An affordable staircase update - check out the before & afters! House renovation that is practical and still transforms a space! From

The whole space turned out so bright, pretty, and clean! Even the wood paneling feels more natural, right? (please say it does please)

An affordable staircase update - check out the before & afters! House renovation that is practical and still transforms a space! From

See what I mean about those ceiling tiles? Woof. That's what I was dealing with before the magical powers of caulk and paint saved the day. I had already started priming the ceiling, in these photos.

Just for fun, here is a quick before & after side-by-side comparison (using Fotor, which is so awesome in case you haven't tried it yet!)...

An affordable staircase update - check out the before & afters! House renovation that is practical and still transforms a space! From

Every time I walk up the stairs, I'm so happy - the whole house feels more pulled together now. After we are done updating the upstairs bathroom and our bedroom, I think the staircase will be a great introduction to those spaces.

An affordable staircase update - check out the before & afters! House renovation that is practical and still transforms a space! From

We aren't done though! We still need to finish updating the doors, add baseboards at the top landing, and replace the light fixture.

Have you used leftover paint in other spaces in your home? Or found that one magic color that just seems to work everywhere?

Our Downstairs Bath Renovation: Green On Green

I totally get why people tackle the hardest or worst project first, in house or in life in general. It feels amazing to get that out of the way and move on! Sometimes, I need to knock out a little project first though- something that feels manageable and gratifying. When it comes to our renovation, it means having one place I don't have to add a disclaimer when I show it to a guest (i.e. We have plans! Really! Someday it won't suck and here is why!"). Also, it gives me a chance to test out some things in a small way, so if it all goes disastrously, it doesn't have actual life-altering disastrous impact. And so, our downstairs bathroom was updated!

You can see the tiny green paint chip taped to the wall. It was the little flicker of hope...

Small bathroom updated with Dark Linen by Benjamin Moore, and DIY shelving! All for just around $200.

There is our before and now! I really do need a nicer camera, though... that fuzziness isn't all that adorable.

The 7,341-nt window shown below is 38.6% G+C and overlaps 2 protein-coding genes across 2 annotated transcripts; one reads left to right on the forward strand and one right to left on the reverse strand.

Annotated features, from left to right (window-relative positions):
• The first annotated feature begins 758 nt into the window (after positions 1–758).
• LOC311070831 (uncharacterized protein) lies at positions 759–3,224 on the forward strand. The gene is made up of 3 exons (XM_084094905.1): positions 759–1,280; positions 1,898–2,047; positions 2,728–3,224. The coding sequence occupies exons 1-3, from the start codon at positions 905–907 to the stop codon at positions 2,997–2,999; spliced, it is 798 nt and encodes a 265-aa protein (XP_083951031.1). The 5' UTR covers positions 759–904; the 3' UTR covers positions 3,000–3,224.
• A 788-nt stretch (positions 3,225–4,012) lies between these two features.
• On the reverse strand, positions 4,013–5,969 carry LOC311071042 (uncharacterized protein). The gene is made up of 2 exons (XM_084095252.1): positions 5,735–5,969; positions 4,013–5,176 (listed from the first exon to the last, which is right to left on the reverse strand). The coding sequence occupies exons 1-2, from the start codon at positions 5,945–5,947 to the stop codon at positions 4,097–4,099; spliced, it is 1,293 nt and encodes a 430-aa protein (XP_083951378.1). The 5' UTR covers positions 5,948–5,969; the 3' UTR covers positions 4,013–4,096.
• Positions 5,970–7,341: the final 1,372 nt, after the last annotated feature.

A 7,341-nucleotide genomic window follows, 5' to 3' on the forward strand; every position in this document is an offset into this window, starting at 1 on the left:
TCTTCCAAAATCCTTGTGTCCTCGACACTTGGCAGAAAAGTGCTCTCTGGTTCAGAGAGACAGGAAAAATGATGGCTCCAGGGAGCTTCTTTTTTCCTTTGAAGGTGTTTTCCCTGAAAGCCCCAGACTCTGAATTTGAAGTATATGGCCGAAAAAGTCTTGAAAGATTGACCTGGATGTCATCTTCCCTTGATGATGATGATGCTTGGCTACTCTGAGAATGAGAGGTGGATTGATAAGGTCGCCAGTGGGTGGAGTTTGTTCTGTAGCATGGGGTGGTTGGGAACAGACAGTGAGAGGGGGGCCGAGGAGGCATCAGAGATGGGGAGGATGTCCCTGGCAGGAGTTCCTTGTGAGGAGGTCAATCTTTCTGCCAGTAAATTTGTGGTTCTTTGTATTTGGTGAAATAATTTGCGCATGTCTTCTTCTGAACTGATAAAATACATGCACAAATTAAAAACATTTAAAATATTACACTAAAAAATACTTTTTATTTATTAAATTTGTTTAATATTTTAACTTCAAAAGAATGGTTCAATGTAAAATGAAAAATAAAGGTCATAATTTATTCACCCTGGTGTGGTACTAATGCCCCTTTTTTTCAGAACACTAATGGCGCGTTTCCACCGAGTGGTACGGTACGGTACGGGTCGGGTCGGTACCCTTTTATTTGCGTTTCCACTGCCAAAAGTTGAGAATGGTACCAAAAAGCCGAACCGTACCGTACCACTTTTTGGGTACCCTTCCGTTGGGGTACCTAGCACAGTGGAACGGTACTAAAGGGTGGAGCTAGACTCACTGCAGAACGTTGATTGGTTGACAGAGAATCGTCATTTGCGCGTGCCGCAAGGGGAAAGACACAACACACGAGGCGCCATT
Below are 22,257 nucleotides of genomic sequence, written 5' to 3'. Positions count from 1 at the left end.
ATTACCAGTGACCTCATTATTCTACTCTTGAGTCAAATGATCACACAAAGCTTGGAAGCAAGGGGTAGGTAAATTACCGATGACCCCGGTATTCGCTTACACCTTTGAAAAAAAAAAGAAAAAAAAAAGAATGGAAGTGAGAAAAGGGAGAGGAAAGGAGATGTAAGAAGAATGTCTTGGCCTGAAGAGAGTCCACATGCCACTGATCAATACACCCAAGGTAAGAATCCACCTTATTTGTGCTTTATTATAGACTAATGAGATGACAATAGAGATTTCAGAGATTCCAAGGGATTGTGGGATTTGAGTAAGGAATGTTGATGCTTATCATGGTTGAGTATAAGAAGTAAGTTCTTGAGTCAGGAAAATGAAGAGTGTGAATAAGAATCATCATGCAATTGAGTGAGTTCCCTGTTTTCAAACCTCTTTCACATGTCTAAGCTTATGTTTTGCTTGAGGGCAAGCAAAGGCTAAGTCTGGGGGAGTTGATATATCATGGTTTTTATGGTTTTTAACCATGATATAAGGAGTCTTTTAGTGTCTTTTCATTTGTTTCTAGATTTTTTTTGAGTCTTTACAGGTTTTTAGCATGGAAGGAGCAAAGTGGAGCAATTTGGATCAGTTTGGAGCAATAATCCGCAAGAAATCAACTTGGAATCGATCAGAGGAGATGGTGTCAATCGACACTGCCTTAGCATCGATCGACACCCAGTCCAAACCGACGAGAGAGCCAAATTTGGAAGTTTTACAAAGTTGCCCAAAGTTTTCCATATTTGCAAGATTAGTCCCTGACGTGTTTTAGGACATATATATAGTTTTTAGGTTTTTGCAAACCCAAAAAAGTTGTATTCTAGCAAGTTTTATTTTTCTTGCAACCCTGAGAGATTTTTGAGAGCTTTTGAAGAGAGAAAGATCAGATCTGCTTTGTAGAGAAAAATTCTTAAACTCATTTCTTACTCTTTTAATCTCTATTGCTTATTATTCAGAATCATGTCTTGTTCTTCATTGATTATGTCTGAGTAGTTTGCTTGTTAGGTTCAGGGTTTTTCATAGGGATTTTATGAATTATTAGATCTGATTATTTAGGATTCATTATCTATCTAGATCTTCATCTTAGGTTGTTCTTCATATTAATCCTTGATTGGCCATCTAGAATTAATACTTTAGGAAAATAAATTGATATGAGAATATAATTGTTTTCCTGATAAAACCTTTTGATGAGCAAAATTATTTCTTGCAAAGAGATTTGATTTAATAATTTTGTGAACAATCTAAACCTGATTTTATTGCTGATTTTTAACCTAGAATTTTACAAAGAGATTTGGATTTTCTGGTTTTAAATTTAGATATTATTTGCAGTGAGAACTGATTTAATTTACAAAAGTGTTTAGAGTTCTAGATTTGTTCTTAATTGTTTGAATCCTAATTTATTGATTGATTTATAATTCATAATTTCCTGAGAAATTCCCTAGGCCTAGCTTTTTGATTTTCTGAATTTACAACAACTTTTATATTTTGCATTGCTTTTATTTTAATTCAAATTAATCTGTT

We aren't actually done with the space, but I'm feeling good enough about it to share! We are on real-normal-life budget, which means I had about $200 in total to update the space. And frankly, that was splurging when it is such a tiny room and SO much else in the house needs done. This means having to go with the flow, and find ways to work either with or around what was already there.

What we added/replaced:

  • Towel ring and paper roll holder
  • Shelving (!!!)
  • Pretty stuff!
  • Mirror
  • Wall paint
  • Mason jar toothbrush holder
  • Window privacy film

What we had (no choice but to) work with:

  • Wood paneling on the walls
  • Sink and toilet
  • Tile flooring (which I'm totally okay with)
  • Baseboard heater
  • Ceiling tiles (ugh)

All of the bedrooms in the house, the downstairs bath, the staircase and one wall of the kitchen ALL have that wood paneling. It isn't even the nicer solid-wood, thick oak paneling that I might be able to call "rustic" or "charming". It's the cheap stuff that a previous owner glued up over probably old wallpaper-covered plaster walls. Which, granted, I don't want to have to deal with either so I can't blame too hard on them. All of those rooms also have ceiling tiles which ideally I would just tear down Manhattan Nest-style, but again it isn't written in the stars for this quick update.

The toilet is fine; in fact, the handle is porcelain which I find sort of charming for a toilet handle. The sink is more of an issue; the ring around the drain is discolored, the faucet is outdated, and most of all I dislike how the old pipes look under it. Currently, one of the pipes is leaking a tiny bit but we have a plumber scheduled to come fix that up. It is TINY though. I cannot emphasize how small this sink is. Really, Winnebago-sized small, so the options are limited. I think I want to replace it with a pedestal sink someday (like this one), but it just isn't in the budget for now. Maybe I could sew a little fabric cover for over the pipes? What do you think?

Baseboard heaters just are what they are. Ours is hydronic. The tile flooring continues into here from the kitchen and by the staircase, and I'm totally okay with it.

So, what DID we change then?

The first thing was the paint color! We went with Dark Linen by Benjamin Moore, color-matched into Valspar Signature paint. I like it so much, you will even see it come back around when we get to the staircase update! The trim is in Simply White by Benjamin Moore, color-matched into a cheaper Valspar paint... I don't recall which one. All paint was purchased during a big paint sale, when there was a $5 per gallon rebate, which helps with the cost. We only used half a gallon on the walls and ceiling in here. In most of the house, we've painted the ceilings a very pale blue, but in here I wanted to try out this whole "paint the ceiling the same color as the walls" thing. Again, it's fun and less terrifying to experiment in a closet-sized space!